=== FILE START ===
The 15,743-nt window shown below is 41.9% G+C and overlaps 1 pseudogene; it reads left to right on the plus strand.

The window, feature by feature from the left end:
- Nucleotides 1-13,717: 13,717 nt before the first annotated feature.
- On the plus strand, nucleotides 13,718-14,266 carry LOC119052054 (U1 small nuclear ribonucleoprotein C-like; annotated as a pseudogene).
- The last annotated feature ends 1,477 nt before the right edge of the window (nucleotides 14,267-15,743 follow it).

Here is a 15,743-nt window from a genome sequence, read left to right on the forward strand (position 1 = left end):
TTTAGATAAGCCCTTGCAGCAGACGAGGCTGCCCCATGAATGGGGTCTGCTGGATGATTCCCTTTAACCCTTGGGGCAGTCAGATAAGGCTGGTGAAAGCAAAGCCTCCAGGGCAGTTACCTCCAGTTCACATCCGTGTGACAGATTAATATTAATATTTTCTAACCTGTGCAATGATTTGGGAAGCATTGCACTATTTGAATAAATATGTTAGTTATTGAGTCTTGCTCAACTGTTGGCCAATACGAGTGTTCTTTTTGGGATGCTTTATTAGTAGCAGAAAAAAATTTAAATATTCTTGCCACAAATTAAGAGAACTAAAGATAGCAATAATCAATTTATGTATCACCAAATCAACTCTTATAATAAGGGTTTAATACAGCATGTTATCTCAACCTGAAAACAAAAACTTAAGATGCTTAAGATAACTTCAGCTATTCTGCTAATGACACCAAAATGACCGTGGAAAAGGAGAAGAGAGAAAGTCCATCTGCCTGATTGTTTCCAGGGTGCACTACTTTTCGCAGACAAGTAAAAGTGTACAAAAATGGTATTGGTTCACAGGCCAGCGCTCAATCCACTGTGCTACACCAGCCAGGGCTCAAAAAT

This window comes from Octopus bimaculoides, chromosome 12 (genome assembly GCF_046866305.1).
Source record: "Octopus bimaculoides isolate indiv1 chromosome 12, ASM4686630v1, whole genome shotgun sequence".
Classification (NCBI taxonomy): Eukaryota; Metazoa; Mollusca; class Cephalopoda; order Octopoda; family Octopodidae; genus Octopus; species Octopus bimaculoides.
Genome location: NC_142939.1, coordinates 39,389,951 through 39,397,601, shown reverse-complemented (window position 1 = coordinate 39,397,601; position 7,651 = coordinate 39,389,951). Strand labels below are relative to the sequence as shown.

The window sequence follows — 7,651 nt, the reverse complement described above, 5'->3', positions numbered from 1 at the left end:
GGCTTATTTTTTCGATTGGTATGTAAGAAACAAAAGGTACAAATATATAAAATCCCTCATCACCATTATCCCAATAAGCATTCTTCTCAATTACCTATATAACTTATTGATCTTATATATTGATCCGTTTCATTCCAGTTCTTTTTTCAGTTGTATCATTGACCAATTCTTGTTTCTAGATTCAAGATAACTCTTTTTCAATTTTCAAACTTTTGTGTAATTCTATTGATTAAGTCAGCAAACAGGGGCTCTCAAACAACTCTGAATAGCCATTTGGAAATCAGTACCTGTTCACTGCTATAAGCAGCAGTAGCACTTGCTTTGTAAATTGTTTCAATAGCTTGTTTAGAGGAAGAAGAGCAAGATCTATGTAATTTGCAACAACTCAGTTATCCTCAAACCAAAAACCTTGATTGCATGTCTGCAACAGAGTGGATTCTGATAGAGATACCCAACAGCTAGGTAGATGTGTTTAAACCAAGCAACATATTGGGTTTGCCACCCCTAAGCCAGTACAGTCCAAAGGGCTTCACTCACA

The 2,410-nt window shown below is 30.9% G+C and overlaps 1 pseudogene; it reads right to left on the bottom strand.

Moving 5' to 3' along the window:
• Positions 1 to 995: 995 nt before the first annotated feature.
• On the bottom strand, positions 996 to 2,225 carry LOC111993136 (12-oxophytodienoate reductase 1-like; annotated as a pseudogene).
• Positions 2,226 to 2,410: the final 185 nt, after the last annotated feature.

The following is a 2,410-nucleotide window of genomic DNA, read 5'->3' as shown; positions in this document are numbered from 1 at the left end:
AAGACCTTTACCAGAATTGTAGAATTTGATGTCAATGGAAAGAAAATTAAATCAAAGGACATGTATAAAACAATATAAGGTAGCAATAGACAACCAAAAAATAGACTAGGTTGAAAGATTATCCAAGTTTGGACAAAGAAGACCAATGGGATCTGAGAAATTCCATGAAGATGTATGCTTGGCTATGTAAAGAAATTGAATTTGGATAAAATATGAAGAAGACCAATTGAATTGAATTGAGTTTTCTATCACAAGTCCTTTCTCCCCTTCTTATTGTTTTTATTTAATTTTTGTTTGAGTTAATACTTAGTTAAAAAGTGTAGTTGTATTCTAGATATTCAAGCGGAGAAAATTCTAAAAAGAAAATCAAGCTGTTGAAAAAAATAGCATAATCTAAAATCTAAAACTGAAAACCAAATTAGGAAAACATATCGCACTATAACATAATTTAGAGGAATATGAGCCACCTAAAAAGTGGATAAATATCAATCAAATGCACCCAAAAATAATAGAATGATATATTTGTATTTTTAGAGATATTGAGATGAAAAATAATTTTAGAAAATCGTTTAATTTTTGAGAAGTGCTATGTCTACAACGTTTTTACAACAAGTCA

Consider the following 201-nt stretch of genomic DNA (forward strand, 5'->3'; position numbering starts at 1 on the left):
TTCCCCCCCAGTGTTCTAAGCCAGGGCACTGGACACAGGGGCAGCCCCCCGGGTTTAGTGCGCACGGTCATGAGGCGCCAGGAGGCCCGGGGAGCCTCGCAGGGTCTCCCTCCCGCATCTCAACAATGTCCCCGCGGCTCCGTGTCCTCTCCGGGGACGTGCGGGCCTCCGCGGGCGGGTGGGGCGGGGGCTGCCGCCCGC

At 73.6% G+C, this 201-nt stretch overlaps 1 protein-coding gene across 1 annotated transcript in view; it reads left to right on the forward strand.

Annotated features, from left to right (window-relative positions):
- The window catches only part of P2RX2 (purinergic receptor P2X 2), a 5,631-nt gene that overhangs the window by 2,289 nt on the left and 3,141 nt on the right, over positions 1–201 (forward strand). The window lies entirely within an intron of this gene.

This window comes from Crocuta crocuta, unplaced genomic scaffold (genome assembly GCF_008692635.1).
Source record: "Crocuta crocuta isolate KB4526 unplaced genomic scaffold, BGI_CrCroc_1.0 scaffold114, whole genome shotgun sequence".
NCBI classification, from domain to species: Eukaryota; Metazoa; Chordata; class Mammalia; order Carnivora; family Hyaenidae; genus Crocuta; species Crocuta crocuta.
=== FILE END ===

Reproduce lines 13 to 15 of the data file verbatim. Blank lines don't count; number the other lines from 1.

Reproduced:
GGCTTATTTTTTCGATTGGTATGTAAGAAACAAAAGGTACAAATATATAAAATCCCTCATCACCATTATCCCAATAAGCATTCTTCTCAATTACCTATATAACTTATTGATCTTATATATTGATCCGTTTCATTCCAGTTCTTTTTTCAGTTGTATCATTGACCAATTCTTGTTTCTAGATTCAAGATAACTCTTTTTCAATTTTCAAACTTTTGTGTAATTCTATTGATTAAGTCAGCAAACAGGGGCTCTCAAACAACTCTGAATAGCCATTTGGAAATCAGTACCTGTTCACTGCTATAAGCAGCAGTAGCACTTGCTTTGTAAATTGTTTCAATAGCTTGTTTAGAGGAAGAAGAGCAAGATCTATGTAATTTGCAACAACTCAGTTATCCTCAAACCAAAAACCTTGATTGCATGTCTGCAACAGAGTGGATTCTGATAGAGATACCCAACAGCTAGGTAGATGTGTTTAAACCAAGCAACATATTGGGTTTGCCACCCCTAAGCCAGTACAGTCCAAAGGGCTTCACTCACA

The 2,410-nt window shown below is 30.9% G+C and overlaps 1 pseudogene; it reads right to left on the bottom strand.

Moving 5' to 3' along the window: